Now, if you’d ask USAW about their future goals they would vehemently deny any interest in such a silly notion. But again, if they’re a business, and they are, isn’t the NCAA and the National High School Association an impediment to their growth?
Maybe I should start at the beginning and dip into this objectively. If both the NHSA and the NCAA discontinued their interest in wrestling, would the sport disappear?
No, not even close. It would just morph into the type of programming that every country in the world has except America; city and town based international wrestling clubs, each with their athletes and coaches holding USAWrestling membership cards. The sport wouldn’t disappear, it would just transform itself from having three major governing bodies to just one which happens to be headquartered in Colorado Springs.
That would effectively move USAW’s athlete membership numbers from roughly 160k to 700k while quadrupling the number of coaches who carry their cards. That would effectively raise Colorado Springs annual budget from 16 million to over 50 million while tripling the salaries, and power base of their executives, coaching staffs and state leadership teams. So, anyone, why wouldn’t they want this to happen?
And just to ask a question, “if USAWrestling was so supportive of our folkstyle programs, how come they haven’t contributed one dime to the sports battle with Title IX, something that is completely a folkstyle issue. I believe you can figure that out on your own.
Again, I’m not writing this to say “how dare they”, I’m just pointing out there’s a danger here for those who love folkstyle.
More recently, Colorado Springs has begun taking redshirted collegians overseas during the folkstyle season for competition. This is easily justified, “they’re redshirting, why not provide them with some quality competition during the year?”
And that makes sense but buyer beware, this is just another crack in the dyke, an intrusion into the business of folkstyle.
Come on Wade, that’s silly.
Not really. Once a group or organization gets a footprint inside the opposition’s camp, the story of the Trojan Horse comes to mind.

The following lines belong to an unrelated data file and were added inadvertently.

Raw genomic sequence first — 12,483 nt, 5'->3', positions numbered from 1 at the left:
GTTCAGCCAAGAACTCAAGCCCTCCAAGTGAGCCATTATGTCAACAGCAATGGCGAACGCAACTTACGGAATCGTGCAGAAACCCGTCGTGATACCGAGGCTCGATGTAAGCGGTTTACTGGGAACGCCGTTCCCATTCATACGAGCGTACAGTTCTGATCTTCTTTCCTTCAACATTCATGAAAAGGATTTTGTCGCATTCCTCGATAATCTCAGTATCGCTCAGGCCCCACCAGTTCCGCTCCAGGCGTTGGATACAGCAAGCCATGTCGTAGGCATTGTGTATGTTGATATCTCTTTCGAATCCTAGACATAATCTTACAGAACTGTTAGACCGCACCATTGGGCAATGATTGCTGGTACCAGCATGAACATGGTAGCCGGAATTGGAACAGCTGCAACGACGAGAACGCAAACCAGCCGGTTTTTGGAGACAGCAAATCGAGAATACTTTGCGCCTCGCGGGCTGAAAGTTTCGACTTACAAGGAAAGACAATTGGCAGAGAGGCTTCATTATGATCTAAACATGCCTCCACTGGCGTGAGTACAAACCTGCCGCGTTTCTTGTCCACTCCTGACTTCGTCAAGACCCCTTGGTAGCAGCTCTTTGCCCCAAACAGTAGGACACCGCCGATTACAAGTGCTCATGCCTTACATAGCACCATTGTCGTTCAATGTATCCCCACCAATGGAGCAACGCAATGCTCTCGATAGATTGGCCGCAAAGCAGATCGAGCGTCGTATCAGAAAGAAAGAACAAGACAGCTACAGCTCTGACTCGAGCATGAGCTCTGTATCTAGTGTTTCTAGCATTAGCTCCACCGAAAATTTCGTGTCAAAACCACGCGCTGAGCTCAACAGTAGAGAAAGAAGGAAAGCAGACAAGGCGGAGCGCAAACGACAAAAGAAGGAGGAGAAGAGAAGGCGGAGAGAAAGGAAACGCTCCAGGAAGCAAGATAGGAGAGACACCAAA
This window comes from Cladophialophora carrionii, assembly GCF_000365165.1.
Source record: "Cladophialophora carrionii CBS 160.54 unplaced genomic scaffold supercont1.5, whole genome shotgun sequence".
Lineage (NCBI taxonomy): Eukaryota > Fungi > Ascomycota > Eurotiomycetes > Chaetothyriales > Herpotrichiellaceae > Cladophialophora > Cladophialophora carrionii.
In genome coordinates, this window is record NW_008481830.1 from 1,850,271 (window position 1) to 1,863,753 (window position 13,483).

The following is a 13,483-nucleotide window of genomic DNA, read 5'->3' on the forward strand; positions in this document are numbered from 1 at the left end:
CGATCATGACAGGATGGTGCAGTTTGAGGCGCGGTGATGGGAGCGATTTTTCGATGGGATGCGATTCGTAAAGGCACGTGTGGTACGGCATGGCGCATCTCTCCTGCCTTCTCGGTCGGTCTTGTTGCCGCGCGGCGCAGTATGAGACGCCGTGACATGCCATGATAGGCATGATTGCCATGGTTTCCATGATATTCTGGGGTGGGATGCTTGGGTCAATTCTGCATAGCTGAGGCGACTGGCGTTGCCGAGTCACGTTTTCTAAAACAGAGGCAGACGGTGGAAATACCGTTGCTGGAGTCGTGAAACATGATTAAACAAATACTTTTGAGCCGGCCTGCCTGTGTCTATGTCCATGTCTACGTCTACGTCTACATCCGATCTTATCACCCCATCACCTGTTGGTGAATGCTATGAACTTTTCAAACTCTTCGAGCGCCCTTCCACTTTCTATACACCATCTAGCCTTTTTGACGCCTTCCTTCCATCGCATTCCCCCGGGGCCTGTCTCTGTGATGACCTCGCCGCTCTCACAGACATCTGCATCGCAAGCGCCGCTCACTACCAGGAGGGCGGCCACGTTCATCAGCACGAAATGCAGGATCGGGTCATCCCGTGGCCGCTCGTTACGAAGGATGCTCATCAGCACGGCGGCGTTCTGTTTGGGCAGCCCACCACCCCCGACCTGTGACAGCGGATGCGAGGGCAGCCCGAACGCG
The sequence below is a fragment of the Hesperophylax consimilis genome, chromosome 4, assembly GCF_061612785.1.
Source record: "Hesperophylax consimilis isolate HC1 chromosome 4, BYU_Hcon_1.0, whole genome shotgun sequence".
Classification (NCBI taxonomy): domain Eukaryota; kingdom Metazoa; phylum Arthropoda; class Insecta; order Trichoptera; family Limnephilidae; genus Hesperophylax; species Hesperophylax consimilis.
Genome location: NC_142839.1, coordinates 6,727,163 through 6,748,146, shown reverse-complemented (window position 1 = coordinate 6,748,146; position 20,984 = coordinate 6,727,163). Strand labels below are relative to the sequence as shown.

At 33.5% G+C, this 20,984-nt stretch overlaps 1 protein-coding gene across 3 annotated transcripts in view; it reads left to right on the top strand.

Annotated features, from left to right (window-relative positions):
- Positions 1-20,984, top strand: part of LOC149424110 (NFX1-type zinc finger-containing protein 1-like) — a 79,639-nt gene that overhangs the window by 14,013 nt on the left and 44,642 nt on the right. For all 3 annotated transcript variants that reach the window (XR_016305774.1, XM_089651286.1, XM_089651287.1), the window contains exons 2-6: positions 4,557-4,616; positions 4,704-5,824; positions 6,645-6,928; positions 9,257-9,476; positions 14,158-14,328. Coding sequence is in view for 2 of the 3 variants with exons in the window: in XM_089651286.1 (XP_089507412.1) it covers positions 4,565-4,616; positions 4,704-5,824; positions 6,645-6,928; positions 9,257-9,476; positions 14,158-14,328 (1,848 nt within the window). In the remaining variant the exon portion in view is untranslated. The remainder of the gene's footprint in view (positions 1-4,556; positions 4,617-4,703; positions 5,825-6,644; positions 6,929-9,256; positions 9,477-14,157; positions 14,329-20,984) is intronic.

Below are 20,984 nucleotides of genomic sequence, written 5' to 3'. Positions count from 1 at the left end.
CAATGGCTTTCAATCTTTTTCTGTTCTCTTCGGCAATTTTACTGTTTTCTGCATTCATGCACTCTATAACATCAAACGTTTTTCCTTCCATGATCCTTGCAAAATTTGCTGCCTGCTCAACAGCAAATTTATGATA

If any of you still think I’m off base here or over blowing something that doesn’t exist, how do you explain Kyle Snyder? USAWrestling is not only encouraging him, but more importantly allowing him to travel abroad in the middle of the collegiate season.
This is so wrong on the face of it. USAWrestling isn’t paying for his education, Ohio State is and the Buckeyes expect him to be present for competition. Or at least they should expect that.
But this is Kyle’s decision you say. Well, maybe it is, maybe it shouldn’t be. I know what those who are supporters of our international effort are saying, but they’re wrong. USAWrestling should know better, they should have and then honor a “hands-off” policy regarding collegiate athletes during the collegiate season. But the fact that they don’t should speak volumes about they’re intentions.
As an aside here . . . I wonder if Kyle would have majored Nevills to defeat Penn State had he not just returned from Russia or not lost to Coon the following weekend? He looked more than tired, and he wrestled that way.
Now for my Penn State and Michigan friends, I’m not trying discount that both Nevills and Coon aren’t two of the best big men in America. Nor am I trying to downgrade their performances, but rather point out something that anyone who has ever watched Kyle wrestle already knows . . . when he’s fresh, he’s the best in the world.
Maybe we should ask USAW what they would think if the NCAA voted to expand the collegiate season into the Spring and early summer months?
It’s no secret that USAWrestling would like to control wrestling and have folkstyle disappear all-together. And they’re not wrong, they’re in business. What CEO doesn’t want to expand their reach by overwhelming the competition?
It’s just that folkstyle had better get their heads out of the sand and realize they’re in a fight.
Russia’s At It Again
It’s actually laughable. The Winter Olympics are now over and of all the competitors who were in South Korea, from every continent on the planet, only two of them tested positive for performance enhancing drugs. Want to take a guess what country they were from? Good old Team OAR (Olympic Athletes of Russia).
Wow, they really learned their lesson from Sochi and Rio. I can only imagine how livid the leadership of the IOC must be at having to once again wipe egg off of their faces. They bent over backwards to give the Russians a 37th chance at getting their house in order, or was it their 72nd; I’ve lost count.
When is the IOC going to learn what the rest of the world knows, the Russians are not to be trusted; whether in sports, on the floor of the United Nations or with America’s uranium.
They unlevel any playing field they participate on and when caught bending the rules they just smile and give you a stoic what’s your point look.
The fact of the matter is they can’t win without cheating as witnessed by the number of medals their “clean” athletes didn‘t bring home.
I guess their promise of being “squeaky clean” in South Korea doesn’t mean what it used to and for a penalty, the IOC did the unthinkable. They didn’t allow them to carry their countries flag in the closing ceremonies.
That ought to teach them a lesson.